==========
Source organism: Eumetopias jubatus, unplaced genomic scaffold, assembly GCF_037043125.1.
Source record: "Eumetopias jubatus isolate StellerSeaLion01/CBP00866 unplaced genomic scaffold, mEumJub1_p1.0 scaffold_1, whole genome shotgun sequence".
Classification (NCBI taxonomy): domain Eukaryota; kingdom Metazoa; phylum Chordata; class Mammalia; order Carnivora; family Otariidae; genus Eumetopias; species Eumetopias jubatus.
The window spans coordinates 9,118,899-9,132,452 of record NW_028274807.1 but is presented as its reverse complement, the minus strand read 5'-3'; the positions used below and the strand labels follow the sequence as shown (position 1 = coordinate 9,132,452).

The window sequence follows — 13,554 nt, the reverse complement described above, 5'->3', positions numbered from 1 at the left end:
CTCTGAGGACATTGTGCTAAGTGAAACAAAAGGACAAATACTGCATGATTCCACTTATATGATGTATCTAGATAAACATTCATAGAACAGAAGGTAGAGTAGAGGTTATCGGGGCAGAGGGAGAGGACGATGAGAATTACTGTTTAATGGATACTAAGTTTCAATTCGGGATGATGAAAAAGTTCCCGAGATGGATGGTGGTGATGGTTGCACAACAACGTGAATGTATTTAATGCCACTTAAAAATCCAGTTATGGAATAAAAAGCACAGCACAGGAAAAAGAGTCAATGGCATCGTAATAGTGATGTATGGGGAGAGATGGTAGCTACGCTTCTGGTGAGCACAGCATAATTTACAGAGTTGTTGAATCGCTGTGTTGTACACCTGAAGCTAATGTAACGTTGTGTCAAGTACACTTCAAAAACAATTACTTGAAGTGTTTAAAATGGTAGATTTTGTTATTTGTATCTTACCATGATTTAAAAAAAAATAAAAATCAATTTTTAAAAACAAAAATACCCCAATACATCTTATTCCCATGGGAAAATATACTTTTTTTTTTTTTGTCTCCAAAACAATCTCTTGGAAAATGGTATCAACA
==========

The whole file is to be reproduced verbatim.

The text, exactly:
Source organism: Eumetopias jubatus, unplaced genomic scaffold, assembly GCF_037043125.1.
Source record: "Eumetopias jubatus isolate StellerSeaLion01/CBP00866 unplaced genomic scaffold, mEumJub1_p1.0 scaffold_1, whole genome shotgun sequence".
Classification (NCBI taxonomy): domain Eukaryota; kingdom Metazoa; phylum Chordata; class Mammalia; order Carnivora; family Otariidae; genus Eumetopias; species Eumetopias jubatus.
The window spans coordinates 9,118,899-9,132,452 of record NW_028274807.1 but is presented as its reverse complement, the minus strand read 5'-3'; the positions used below and the strand labels follow the sequence as shown (position 1 = coordinate 9,132,452).

The window sequence follows — 13,554 nt, the reverse complement described above, 5'->3', positions numbered from 1 at the left end:
CTCTGAGGACATTGTGCTAAGTGAAACAAAAGGACAAATACTGCATGATTCCACTTATATGATGTATCTAGATAAACATTCATAGAACAGAAGGTAGAGTAGAGGTTATCGGGGCAGAGGGAGAGGACGATGAGAATTACTGTTTAATGGATACTAAGTTTCAATTCGGGATGATGAAAAAGTTCCCGAGATGGATGGTGGTGATGGTTGCACAACAACGTGAATGTATTTAATGCCACTTAAAAATCCAGTTATGGAATAAAAAGCACAGCACAGGAAAAAGAGTCAATGGCATCGTAATAGTGATGTATGGGGAGAGATGGTAGCTACGCTTCTGGTGAGCACAGCATAATTTACAGAGTTGTTGAATCGCTGTGTTGTACACCTGAAGCTAATGTAACGTTGTGTCAAGTACACTTCAAAAACAATTACTTGAAGTGTTTAAAATGGTAGATTTTGTTATTTGTATCTTACCATGATTTAAAAAAAAATAAAAATCAATTTTTAAAAACAAAAATACCCCAATACATCTTATTCCCATGGGAAAATATACTTTTTTTTTTTTTGTCTCCAAAACAATCTCTTGGAAAATGGTATCAACA